There was a time when you knew exactly what progressive rock act Dream Theater were going to emerge with from album to album. But that all changed with the release of their fifth full-length release Metropolis Pt. 2: Scenes From A Memory in 1999.
Since then, every release from the New York based five piece act (Consisting of vocalist James LaBrie, guitarist John Petrucci, bassist John Myung, keyboardist Jordan Rudess and drummer/percussionist Mike Portnoy) has been a complete turn around in sound and style from it’s predecessor in an attempt to keep things interesting (Both for the band and the fans themselves), and to keep them from treading familiar ground time and time again (A common fault amongst progressive acts).
So it comes as no surprise to find that after the very metallic and heavy Train Of Thought from 2003, Dream Theater would return with another shift in direction, and that’s exactly what they’ve done with their eighth full-length release Octavarium (Hence the rather unique title and the associated artwork from Hugh Syme).
The album begins with a certain amount of familiarity as ‘The Root Of All Evil’ is a continuation of the Portnoy penned lyrical themes based around A.A. (Which began with ‘The Glass Prison’ on 2002’s Six Degrees Of Inner Turbulence and ‘This Dying Soul’ on Train Of Thought), with a variety of borrowed riffs, ideas and structures from the previous songs. But unlike the previous two, there’s a certain amount of restraint that ensures there’s plenty of melodic accessibility this time around, but heavy enough (Especially with Petrucci’s guitar work) to bridge ‘Train Of Thought’ through to ‘Octavarium’, and give the album a solid starting point.
Always one to throw the cat amongst the pigeons (Fans in other words), the follow up track ‘The Answer Lies Within’ moves straight into ballad territory, and with a little help from a string quartet, the song allows LaBrie to really show the maturity his voice has attained in recent years. Having said that, the songs placing on the album (A ballad so soon into the track listing) is perhaps a little questionable.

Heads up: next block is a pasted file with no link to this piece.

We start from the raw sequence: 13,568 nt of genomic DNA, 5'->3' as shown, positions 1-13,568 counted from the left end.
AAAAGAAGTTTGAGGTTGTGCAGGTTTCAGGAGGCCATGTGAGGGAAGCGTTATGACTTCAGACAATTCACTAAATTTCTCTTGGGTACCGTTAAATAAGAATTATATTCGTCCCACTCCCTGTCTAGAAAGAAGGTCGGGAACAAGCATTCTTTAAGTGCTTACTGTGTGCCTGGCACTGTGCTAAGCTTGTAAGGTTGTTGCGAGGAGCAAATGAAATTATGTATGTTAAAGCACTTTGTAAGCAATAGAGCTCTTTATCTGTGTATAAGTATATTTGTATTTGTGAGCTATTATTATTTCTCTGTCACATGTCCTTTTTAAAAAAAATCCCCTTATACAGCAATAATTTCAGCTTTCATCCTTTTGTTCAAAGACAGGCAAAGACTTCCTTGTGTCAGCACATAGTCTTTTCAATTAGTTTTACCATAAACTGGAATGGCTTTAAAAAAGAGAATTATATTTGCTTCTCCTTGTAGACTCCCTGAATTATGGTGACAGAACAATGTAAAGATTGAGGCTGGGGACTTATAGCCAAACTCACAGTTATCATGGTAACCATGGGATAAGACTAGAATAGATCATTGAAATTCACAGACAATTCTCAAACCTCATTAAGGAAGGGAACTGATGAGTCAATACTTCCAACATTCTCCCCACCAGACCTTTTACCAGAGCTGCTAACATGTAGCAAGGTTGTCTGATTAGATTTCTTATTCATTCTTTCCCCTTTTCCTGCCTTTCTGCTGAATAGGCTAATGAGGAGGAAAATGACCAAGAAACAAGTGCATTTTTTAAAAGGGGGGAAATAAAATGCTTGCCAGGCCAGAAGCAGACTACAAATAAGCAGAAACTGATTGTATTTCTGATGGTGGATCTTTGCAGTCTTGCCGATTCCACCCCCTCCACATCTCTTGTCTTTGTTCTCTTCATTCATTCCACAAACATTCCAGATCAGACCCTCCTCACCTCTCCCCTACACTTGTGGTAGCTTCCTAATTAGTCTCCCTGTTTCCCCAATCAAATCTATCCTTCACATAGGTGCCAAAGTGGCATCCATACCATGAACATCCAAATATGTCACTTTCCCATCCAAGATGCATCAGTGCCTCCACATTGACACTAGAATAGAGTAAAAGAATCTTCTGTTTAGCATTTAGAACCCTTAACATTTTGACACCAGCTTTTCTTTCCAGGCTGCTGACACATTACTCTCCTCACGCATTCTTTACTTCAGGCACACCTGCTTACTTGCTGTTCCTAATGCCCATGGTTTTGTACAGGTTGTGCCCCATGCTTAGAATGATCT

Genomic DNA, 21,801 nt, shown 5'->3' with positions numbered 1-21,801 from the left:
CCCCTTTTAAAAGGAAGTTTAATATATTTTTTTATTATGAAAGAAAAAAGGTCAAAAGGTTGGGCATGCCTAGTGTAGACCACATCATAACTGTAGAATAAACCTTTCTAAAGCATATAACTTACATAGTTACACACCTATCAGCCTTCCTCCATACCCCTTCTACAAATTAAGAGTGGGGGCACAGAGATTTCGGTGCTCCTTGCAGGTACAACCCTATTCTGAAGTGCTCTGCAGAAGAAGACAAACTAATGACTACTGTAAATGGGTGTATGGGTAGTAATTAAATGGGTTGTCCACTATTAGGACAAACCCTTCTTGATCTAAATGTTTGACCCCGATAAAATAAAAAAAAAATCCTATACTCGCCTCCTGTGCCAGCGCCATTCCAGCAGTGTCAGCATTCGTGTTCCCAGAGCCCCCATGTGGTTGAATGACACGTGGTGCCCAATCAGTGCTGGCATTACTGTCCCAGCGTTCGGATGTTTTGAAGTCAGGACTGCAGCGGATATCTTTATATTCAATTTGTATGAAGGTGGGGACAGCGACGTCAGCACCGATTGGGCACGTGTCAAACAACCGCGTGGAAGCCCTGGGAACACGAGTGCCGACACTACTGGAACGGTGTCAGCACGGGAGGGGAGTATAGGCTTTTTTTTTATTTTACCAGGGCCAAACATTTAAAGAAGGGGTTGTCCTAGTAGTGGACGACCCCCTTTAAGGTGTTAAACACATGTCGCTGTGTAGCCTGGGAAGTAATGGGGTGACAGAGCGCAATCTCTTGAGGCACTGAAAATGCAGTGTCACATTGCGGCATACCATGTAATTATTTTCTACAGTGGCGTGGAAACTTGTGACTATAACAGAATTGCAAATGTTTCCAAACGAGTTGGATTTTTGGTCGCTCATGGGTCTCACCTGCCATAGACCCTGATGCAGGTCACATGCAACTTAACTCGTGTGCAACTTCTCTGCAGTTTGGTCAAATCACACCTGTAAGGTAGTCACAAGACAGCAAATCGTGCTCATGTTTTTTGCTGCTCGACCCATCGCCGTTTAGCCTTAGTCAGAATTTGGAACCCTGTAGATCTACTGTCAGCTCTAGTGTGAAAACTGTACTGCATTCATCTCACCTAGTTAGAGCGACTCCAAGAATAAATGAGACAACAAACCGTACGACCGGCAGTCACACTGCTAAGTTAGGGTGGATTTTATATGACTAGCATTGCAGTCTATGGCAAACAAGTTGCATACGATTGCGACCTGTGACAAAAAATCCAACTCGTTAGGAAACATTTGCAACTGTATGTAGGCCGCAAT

While not entirely a ballad, the subdued ‘These Walls’ is another slower track that emphasises the song writing ability of the band outside of the over the top progressive style commonly associated with them in recent years (It also shows incredible restraint from Rudess in particular for not over playing the moment), while ‘I Walk Beside You’ could easily be a throw back to days of 1992’s Images And Words with it’s overtly commercial appeal and strong sing along chorus.
While the general direction of the last (Slower) three tracks will no doubt have some fans questioning Dream Theater’s current direction, the rapid fire attack of ‘Panic Attack’ soon returns the progressive flavour back into the album, and is primarily a track that could have easily fitted on ‘Train Of Thought’ with it’s overall heaviness.
Although hinted in part on the previous track, ‘Never Enough’ (Which, like ‘As I Am’ on Train Of Thought, is directed at overly fickle fans) is unashamedly influenced by Muse in more ways than one (Meaning in both the musical and vocal sense), but still maintains the core heavy Dream Theater sound at it’s heart.
The first track to feature orchestration to it’s full extent is ‘Sacrificed Sons’ (Which could easily be seen as the unofficial sequel to the 9/11 inspired track ‘In The Name Of God’ lyrically), and at ten minutes long, it sees the band stretch out the more progressive side of their musical capabilities (Especially Rudess and the often ‘missed in the mix’ Myung) than a lot of the material on the album.
And then there’s the final, and title track ‘Octavarium’. This track alone will no doubt gather the most attention from fans, and it’s with good reason. Not unlike 1995’s A Change Of Seasons (In the way it’s put together, not sound wise), ‘Octavarium’ stretches for twenty-four minutes in total (Spread over five chapters), and is another Dream Theater classic in the true progressive sense.
The opening four minutes could well have been lifted from Pink Floyd’s Wish You Were album, followed by a lengthy ballad like section (‘Someone Like Him’). The rest of the band soon pick up mid way through for ‘Medicate (Awakening)’ before really dipping into ‘70’s progressive era Genesis in ‘Full Circle’ (In which Portnoy name checks his favourite progressive songs and bands).
The second last movement ‘Intervals’ revisits moments that resemble Six Degrees Of Inner Turbulence while progressively gets darker and angrier (With some shattering screaming from LaBrie in the closing moments), while the finale ‘Razor’s Edge’ brings back the orchestration in a slow breakdown in true soundtrack style.
In a way, the best way to describe the sound that lies on Octavarium is somewhere between Images And Words, Six Degrees Of Inner Turbulence and Train Of Thought, but all the while Dream Theater have forged ahead in a new direction in places.
Octavarium is diverse, melodic and hard hitting all at the same time, and while it’s worthiness lies purely in the eye of the behold, I can safely say that if you’re a Dream Theater fan of the albums mentioned above, you’ll more than likely find Octavarium something close to the what you personally consider is the best Dream Theater album to date.